Date of this Version
Sondag, Tyler. Designing an Experimental Setup for Testing Concrete to Steel Bond Transfer with and without Flexure. University of Nebraska-Lincoln. 2018.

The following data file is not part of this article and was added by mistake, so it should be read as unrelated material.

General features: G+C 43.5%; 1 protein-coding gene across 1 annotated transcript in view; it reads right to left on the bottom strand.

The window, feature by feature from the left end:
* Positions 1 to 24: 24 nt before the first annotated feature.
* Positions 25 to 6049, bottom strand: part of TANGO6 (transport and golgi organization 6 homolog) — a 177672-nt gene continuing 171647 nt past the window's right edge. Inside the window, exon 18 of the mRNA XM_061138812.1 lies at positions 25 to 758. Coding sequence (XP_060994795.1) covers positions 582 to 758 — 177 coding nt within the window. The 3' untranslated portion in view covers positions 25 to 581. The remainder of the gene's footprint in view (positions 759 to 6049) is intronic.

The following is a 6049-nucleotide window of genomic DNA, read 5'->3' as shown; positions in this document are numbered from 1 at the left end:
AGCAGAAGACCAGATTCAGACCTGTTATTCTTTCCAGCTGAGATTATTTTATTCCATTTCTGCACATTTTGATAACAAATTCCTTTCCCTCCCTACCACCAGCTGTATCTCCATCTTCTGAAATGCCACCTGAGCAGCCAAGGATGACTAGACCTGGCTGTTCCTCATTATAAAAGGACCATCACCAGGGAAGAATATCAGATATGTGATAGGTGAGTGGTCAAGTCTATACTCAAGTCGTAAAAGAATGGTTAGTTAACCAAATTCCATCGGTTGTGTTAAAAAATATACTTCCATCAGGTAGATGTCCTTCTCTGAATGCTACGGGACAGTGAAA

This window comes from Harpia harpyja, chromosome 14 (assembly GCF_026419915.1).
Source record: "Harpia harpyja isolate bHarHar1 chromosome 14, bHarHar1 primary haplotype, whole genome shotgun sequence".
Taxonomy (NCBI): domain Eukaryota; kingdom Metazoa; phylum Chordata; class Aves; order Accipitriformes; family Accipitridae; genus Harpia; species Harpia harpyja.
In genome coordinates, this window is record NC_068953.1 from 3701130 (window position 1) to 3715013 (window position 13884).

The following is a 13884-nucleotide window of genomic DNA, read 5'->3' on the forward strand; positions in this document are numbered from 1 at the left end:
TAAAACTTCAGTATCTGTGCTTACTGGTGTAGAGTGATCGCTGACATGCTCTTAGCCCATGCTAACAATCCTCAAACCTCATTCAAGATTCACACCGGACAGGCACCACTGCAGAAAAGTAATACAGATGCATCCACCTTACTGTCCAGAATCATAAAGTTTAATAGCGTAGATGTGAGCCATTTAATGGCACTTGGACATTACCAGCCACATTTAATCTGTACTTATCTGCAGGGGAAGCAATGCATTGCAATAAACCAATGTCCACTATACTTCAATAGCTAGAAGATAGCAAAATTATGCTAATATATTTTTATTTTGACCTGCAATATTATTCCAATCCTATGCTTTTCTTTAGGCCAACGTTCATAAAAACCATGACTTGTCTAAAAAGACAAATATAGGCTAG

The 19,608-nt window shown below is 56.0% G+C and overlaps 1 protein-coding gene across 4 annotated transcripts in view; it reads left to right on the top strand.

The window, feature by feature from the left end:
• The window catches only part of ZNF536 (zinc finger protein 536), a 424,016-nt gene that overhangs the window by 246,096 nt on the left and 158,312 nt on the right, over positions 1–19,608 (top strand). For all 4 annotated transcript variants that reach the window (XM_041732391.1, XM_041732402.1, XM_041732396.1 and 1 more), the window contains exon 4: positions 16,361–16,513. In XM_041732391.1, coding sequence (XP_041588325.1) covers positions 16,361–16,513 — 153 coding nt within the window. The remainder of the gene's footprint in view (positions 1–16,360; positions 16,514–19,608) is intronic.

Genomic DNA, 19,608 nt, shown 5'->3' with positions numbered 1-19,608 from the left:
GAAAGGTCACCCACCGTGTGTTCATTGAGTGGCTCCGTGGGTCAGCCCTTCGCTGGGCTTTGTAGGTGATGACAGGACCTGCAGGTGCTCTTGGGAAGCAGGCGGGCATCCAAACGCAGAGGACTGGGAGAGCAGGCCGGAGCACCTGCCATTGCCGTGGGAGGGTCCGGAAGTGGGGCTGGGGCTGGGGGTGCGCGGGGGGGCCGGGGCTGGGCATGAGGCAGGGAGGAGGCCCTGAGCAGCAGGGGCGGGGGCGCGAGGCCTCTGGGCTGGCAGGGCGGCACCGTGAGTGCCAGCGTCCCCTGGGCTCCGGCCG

The purpose of this thesis is to present an experiment design to investigate the steel-concrete interaction exhibited in steel pile jackets. Concrete jackets are a common fix for corroding piles in Nebraska, to restore capacity and prevent further deterioration in the presence of the state’s soil. The experiment design is developed to complement previous research performed at the University of Nebraska-Lincoln. This thesis will cover a series of four tests that are intended to strategically isolate key mechanical behavior to allow for the effects induced by flexure to be distinguished from the effects present without flexure. These tests are strategically designed to improve understanding of how flexure produces enhanced composite effectiveness of bond that is expected when a moment acts in combination with an axial load. Therefore, it is expected that composite effectiveness will be increased (greater load transfer between steel and concrete) as a result of friction induced by steel flexure reacting against the surrounding concrete. Test 1 is designed to quantify the shear transfer available, on an area basis, from chemical cohesion between steel and concrete. Test 2 is designed to investigate end bearing strength, particularly in comparison to code-based design expectations. Test 3 is designed to be a combination of Test 1 and Test 2, and will provide data for combined end bearing and the bond, resulting from chemical cohesion when a pile is subjected to axial load only. Test 3 will provide a reference for Test 4, which includes a flexure loading component. Test 4 will be similar to Test 3, but Test 4 will include moment induced by eccentricity between the centroidal axis of the test specimen and the line of action of applied external axial loads. Experiments performed using the configurations described in this thesis will yield data that will help to further the understanding of the composite effectiveness that occurs when flexure is induced in a pile retrofit scenario, and therefore an improved understanding of the capacity available from this type of retrofit.